Kent State Finds Glassblowing Solutions During the Pandemic

Glass students using the foot pedal with face coverings on to blow glass
Navigating the pandemic restrictions in all of the School of Art studio art classes this semester has been challenging to both faculty and students. A large part of the adaptation is the requirement for everyone across campus to maintain 6 feet of physical distance when possible and wear face coverings at all times. All of the face-to-face classes had some adjusting to do, but most notably one studio art discipline has had to completely change an integral part of its process. Glassblowing presents an immense hurdle for glass artists considering the breath - the way the COVID-19 virus is likely often spread from person to person - is what is used to blow bubbles into and form shapes out of the molten glass. Davin Ebanks, assistant professor and head of glass, discovered a solution to this problem with help from a Kent State alumnus. 

When it comes to specialized problem solving like this, the glass community is a great resource. Ebanks received the design outline for a pneumatic foot pedal glassblowing system that hooks up to compressed air from glass alumnus Andy Bixler, BFA, ’10, who is the hotshop tech at a public-access hotshop on the West Coast. This apparatus ensures that nobody needs to remove their masks during class by providing a steady stream of air controlled by the gaffer (the person creating the glass object).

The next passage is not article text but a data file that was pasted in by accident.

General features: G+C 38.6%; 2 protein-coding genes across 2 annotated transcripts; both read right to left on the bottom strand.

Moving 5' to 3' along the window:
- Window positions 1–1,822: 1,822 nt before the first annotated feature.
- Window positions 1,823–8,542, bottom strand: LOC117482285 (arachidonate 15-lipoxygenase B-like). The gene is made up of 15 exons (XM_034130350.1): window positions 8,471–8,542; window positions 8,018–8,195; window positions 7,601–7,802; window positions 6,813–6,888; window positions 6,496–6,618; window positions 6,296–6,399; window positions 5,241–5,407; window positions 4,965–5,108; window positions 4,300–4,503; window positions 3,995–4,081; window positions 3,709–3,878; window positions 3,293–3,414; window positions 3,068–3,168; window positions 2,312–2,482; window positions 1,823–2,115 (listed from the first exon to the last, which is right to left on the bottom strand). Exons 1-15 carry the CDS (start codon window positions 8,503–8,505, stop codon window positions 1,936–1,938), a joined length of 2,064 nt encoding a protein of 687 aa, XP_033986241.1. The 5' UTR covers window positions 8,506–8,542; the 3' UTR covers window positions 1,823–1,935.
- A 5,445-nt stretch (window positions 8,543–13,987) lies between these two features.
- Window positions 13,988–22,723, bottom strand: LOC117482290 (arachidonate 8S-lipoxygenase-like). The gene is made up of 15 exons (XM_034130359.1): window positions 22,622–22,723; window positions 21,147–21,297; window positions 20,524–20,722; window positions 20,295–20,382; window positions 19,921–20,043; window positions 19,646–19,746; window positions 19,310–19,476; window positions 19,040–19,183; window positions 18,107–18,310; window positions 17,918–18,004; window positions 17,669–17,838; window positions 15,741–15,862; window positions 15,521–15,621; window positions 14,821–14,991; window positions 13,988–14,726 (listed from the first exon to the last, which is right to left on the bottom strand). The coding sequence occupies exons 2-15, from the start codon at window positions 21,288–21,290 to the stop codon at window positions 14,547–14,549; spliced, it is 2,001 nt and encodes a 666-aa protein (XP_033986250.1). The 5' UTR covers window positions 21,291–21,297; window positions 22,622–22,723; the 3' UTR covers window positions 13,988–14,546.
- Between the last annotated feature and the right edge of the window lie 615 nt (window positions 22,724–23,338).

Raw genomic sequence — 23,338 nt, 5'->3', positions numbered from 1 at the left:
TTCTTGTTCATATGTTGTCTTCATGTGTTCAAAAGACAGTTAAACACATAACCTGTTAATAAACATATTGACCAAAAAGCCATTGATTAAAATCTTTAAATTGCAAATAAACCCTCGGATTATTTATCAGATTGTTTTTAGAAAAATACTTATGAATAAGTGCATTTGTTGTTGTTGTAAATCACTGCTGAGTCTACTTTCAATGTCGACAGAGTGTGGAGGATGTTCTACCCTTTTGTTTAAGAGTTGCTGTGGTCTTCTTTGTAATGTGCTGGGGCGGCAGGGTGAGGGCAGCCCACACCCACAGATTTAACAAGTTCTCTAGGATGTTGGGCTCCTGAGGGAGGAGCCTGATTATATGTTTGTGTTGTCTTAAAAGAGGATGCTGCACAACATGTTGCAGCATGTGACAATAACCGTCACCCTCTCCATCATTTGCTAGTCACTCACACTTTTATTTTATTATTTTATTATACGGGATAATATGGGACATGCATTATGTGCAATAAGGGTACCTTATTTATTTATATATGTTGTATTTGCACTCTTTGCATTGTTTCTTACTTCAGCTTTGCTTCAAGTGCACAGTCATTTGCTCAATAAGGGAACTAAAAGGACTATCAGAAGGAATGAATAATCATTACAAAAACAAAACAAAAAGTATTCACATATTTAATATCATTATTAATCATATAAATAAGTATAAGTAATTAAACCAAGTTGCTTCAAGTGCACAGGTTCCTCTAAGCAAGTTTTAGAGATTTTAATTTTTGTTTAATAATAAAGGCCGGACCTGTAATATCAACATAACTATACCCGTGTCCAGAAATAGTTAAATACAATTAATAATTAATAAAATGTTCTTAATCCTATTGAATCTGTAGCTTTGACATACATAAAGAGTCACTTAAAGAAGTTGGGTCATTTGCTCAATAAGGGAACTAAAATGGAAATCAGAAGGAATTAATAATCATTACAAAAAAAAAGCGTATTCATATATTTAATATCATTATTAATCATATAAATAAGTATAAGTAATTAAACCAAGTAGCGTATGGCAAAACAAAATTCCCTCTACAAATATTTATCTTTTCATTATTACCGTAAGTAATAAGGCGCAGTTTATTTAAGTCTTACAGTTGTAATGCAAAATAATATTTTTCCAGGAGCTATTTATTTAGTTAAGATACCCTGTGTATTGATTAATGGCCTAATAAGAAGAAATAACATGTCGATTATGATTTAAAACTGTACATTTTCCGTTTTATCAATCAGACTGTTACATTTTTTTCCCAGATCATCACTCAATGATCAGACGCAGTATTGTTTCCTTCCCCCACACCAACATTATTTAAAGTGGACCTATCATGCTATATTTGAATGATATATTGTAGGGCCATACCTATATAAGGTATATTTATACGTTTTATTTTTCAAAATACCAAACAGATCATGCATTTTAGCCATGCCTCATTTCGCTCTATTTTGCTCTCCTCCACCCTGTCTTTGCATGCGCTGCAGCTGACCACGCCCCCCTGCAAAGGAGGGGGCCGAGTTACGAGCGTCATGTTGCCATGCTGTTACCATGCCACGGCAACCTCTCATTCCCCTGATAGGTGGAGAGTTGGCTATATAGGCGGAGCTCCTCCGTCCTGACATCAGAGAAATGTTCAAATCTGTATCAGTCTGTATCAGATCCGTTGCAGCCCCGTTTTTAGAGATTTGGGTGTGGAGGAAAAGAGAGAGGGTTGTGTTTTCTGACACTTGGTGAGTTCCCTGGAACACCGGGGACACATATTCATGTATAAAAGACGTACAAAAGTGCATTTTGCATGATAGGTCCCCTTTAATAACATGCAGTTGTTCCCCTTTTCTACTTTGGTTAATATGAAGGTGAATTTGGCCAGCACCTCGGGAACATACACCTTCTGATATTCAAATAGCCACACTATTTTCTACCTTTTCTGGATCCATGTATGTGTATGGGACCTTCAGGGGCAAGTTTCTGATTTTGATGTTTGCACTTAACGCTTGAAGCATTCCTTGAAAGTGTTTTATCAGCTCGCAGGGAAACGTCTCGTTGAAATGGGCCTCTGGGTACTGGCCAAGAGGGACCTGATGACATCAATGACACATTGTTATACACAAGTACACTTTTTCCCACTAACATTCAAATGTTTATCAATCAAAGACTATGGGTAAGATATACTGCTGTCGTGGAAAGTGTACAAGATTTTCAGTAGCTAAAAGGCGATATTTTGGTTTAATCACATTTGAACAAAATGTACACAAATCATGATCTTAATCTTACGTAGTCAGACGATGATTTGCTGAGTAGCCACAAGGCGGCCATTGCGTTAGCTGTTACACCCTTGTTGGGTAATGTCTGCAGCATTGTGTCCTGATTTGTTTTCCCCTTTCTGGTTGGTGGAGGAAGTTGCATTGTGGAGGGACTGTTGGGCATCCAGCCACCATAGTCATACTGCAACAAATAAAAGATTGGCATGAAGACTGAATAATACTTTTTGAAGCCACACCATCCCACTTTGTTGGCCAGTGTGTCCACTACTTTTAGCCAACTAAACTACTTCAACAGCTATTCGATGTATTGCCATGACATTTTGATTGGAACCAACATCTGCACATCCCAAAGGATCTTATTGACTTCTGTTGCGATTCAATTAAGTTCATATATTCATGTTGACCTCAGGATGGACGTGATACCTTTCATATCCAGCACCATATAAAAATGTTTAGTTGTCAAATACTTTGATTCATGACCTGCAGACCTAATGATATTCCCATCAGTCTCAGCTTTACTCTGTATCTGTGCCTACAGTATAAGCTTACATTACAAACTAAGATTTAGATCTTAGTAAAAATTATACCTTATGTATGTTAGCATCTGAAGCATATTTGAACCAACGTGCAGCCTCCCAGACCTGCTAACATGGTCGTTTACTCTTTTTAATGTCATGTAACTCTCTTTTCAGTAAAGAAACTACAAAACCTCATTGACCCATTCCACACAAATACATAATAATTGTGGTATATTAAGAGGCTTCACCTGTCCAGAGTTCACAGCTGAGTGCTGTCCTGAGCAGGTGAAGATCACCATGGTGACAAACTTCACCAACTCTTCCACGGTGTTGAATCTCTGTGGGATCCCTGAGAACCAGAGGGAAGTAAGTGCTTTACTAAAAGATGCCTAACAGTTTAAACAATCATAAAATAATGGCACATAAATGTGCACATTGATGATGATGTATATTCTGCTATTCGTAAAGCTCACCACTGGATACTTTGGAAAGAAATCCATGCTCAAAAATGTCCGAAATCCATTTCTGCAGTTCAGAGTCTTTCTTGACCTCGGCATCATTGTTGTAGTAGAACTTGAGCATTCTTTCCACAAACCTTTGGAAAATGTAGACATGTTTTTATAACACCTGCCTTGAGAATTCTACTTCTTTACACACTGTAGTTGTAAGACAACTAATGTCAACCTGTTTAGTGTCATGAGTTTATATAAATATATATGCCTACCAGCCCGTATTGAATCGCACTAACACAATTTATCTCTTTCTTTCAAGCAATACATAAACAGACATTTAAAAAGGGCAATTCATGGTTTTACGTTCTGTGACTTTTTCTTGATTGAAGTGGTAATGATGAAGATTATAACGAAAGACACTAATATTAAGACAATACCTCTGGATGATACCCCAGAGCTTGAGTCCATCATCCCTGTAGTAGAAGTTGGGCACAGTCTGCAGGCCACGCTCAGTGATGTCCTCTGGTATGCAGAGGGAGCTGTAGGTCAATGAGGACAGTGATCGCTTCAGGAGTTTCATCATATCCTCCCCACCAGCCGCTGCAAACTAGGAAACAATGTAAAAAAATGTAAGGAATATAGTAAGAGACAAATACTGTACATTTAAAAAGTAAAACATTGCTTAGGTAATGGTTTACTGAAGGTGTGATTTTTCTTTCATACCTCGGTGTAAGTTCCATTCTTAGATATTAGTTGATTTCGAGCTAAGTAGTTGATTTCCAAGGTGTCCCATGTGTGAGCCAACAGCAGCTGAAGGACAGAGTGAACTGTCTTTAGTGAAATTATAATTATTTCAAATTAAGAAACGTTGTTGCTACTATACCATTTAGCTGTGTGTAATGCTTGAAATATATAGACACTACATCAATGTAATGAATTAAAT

“Andy modified a more complicated system designed by The Studio at the Corning Museum of Glass to basically do the same thing. Corning’s system costs about $350 to build, ours is under $100. I had been casting around for a solution so that we could blow without removing masks and this seemed the most flexible. We also use hand pumps for our intro students, since it’s less cumbersome than having a hose semi-permanently attached to your blowpipe,” said Ebanks. He also uploaded an instructional video to YouTube so that other glass studios can create their own. 

Davin Ebanks demonstrates how to make a pneumatic foot pedal glassblowing system on YouTube

Graduate teaching assistant Katie Burkett finds that the system works as a good substitute for human breath. “I do believe it works as good as using breath, if not better in certain ways. Using the foot pedal frees up the assistant to the gaffer, so they can help with other tasks and there is less of a delay when communicating with your assistant on when you want air/them to blow,” she said. 

What will hotshops look like after the pandemic? Both Ebanks and Burkett see a future where the foot pedal and/or hand pumps are used on a regular basis. “Studios where people blow glass solo will use them as being more practical than a mouth-operated blowhose. They are far more hygienic than sharing mouthpieces in public access studios or educational studios,” said Ebanks. This more hygienic practice is not only valuable during a global pandemic, it has a use during flu season or when someone in the studio feels sick so that the typical method of sanitizing blowtubes with rubbing alcohol doesn’t have to be the only option.

Read more in this Record Courier article. For more videos from our glass studio, please visit the Kent State Glass YouTube channel. 

UPDATED: Friday, December 09, 2022 01:32 PM